Transient decrease in tumor oxygenation after intravenous administration of pyruvate

Publication: Research - peer-reviewJournal article – Annual report year: 2012

Without internal affiliation

  • Author: Saito, Keita

    National Institutes of Health, United States

  • Author: Matsumoto, Shingo

    National Institutes of Health, United States

  • Author: Devasahayam, Nallathamby

    National Institutes of Health, United States

  • Author: Subramanian, Sankaran

    National Institutes of Health, United States

  • Author: Munasinghe, Jeeva P.

    National Institute of Neurological Disorder and Stroke, NIH, Bethesda, MD, United States

  • Author: Morris, H. Douglas

    National Institute of Neurological Disorder and Stroke, NIH, Bethesda, MD, United States

  • Author: Lizak, Martin J.

    National Institute of Neurological Disorder and Stroke, NIH, Bethesda, MD, United States

  • Author: Ardenkjær-Larsen, Jan Henrik

    Unknown

  • Author: Mitchell, James B.

    National Institutes of Health, United States

  • Author: Krishna, Murali C.

    National Institutes of Health, United States

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MRI using hyperpolarized 13C‐labeled pyruvate is a promising tool to biochemically profile tumors and monitor their response to therapy. This technique requires injection of pyruvate into tumor‐bearing animals. Pyruvate is an endogenous entity but the influence of exogenously injected bolus doses of pyruvate on tumor microenvironment is not well understood. In this study, the effect of injecting a bolus of pyruvate on tumor oxygen status was investigated. EPR oxygen imaging revealed that the partial pressure of oxygen (pO2) in squamous cell carcinoma implanted in mice decreased significantly 30 min after [1‐13C]pyruvate injection, but recovered to preinjection levels after 5 h. Dynamic contrast‐enhanced‐MRI studies showed that, at the dose of pyruvate used, no changes in tumor perfusion were noticed. Immunohistochemical analysis of hypoxic marker pimonidazole independently verified that the squamous cell carcinoma tumor transiently became more hypoxic by pyruvate injection. Efficacy of radiotherapy was suppressed when X‐irradiation was delivered during the period of pyruvate‐induced transient hypoxia. These results suggest importance of taking into account the transient decrease in tumor pO2 after pyruvate injection in hyperpolarized 13C MRI, because tumor oxygen status is an important factor in determining outcomes of therapies. Magn Reson Med, 2012. © 2011 Wiley Periodicals, Inc.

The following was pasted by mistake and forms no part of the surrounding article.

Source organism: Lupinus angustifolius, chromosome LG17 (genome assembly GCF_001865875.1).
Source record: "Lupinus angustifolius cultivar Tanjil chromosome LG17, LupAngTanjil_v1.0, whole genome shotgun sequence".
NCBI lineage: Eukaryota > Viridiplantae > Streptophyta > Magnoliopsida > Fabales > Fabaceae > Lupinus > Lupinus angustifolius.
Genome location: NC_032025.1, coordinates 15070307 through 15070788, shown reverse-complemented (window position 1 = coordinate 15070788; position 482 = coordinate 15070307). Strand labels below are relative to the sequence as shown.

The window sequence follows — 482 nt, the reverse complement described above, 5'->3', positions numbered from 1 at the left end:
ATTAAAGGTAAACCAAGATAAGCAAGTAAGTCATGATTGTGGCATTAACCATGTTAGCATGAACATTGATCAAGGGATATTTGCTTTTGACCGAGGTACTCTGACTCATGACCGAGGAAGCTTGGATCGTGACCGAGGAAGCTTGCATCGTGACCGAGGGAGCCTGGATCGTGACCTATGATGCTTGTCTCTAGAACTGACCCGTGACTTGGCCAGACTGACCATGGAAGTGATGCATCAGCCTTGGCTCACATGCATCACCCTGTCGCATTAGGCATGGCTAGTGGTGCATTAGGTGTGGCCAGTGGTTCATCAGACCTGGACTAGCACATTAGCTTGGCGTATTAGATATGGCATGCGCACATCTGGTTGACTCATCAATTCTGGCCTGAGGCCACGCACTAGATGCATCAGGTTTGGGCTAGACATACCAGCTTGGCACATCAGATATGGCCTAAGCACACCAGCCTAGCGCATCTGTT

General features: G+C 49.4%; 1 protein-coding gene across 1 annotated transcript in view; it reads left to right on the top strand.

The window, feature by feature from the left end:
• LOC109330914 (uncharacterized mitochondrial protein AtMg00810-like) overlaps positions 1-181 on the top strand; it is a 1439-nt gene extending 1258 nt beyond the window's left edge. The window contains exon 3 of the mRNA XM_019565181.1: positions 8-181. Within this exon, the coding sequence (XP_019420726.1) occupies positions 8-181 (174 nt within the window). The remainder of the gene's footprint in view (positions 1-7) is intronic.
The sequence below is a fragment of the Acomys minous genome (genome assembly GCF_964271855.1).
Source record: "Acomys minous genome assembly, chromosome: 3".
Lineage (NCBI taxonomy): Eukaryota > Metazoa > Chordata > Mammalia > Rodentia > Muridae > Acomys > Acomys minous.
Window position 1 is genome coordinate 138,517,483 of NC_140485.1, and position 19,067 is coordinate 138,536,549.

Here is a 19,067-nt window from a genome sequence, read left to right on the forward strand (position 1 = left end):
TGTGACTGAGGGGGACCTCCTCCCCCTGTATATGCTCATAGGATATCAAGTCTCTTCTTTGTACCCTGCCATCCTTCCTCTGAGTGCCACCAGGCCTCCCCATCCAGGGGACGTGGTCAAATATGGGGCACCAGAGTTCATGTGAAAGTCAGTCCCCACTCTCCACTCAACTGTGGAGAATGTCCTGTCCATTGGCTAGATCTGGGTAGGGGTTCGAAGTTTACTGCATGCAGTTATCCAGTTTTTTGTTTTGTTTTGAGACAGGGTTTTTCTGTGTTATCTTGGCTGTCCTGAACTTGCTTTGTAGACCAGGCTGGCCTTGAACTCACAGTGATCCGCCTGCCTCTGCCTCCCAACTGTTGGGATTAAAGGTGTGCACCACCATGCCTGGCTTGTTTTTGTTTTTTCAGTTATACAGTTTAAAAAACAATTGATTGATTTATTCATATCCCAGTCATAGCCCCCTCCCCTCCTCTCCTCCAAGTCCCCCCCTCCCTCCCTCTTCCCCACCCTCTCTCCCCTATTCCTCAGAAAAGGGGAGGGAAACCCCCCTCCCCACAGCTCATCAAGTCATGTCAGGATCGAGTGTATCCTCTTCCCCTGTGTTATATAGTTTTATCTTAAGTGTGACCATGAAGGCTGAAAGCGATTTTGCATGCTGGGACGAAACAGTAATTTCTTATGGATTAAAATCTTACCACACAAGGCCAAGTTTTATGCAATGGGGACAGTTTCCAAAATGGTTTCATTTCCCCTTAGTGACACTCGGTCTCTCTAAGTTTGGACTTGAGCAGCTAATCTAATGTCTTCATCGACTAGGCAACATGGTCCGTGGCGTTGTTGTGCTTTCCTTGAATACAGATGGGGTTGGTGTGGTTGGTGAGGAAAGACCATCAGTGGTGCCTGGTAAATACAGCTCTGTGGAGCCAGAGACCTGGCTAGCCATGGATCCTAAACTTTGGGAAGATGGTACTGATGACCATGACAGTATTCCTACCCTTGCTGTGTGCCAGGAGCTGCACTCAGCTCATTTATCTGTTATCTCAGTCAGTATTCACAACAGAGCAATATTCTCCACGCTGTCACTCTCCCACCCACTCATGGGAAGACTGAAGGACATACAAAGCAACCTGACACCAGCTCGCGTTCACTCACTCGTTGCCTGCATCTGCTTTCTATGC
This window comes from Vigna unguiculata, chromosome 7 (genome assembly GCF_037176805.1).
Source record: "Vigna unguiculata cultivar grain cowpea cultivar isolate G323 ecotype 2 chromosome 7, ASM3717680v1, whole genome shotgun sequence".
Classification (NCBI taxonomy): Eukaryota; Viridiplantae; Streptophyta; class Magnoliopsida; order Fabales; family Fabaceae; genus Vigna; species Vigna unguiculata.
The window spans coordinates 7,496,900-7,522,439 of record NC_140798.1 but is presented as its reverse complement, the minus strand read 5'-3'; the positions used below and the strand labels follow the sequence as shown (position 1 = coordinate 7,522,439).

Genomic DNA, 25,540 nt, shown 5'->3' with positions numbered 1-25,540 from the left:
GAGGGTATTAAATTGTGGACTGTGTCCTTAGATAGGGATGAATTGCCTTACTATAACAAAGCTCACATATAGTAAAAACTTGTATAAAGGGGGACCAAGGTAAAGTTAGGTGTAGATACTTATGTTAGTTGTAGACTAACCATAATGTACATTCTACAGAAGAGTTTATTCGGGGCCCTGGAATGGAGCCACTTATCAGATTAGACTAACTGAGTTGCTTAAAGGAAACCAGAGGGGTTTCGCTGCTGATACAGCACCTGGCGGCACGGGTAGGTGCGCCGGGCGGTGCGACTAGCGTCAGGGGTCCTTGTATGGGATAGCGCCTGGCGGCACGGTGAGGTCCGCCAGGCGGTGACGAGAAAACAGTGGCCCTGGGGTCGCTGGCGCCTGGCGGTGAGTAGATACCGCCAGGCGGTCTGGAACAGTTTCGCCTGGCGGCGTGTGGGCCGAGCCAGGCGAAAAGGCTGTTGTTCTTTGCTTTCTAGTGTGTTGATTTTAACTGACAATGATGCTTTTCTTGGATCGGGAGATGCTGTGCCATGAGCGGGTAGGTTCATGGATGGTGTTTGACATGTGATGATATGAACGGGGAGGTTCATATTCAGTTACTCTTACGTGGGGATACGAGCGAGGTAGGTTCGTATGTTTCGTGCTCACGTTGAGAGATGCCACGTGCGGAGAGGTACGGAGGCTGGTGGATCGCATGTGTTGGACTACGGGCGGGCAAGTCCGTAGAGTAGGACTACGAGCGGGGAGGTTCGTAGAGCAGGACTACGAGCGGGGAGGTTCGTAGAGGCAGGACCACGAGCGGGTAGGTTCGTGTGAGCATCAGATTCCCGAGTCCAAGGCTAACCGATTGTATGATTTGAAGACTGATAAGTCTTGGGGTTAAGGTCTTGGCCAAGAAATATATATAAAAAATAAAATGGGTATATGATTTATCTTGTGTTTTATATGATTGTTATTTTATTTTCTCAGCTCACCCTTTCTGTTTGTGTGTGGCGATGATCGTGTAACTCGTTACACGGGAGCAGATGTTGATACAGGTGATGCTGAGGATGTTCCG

Original languageEnglish
JournalMagnetic Resonance in Medicine
Publication date2012
Volume67
Issue3
Pages801-807
ISSN0740-3194
DOIs
StatePublished
CitationsWeb of Science® Times Cited: 5
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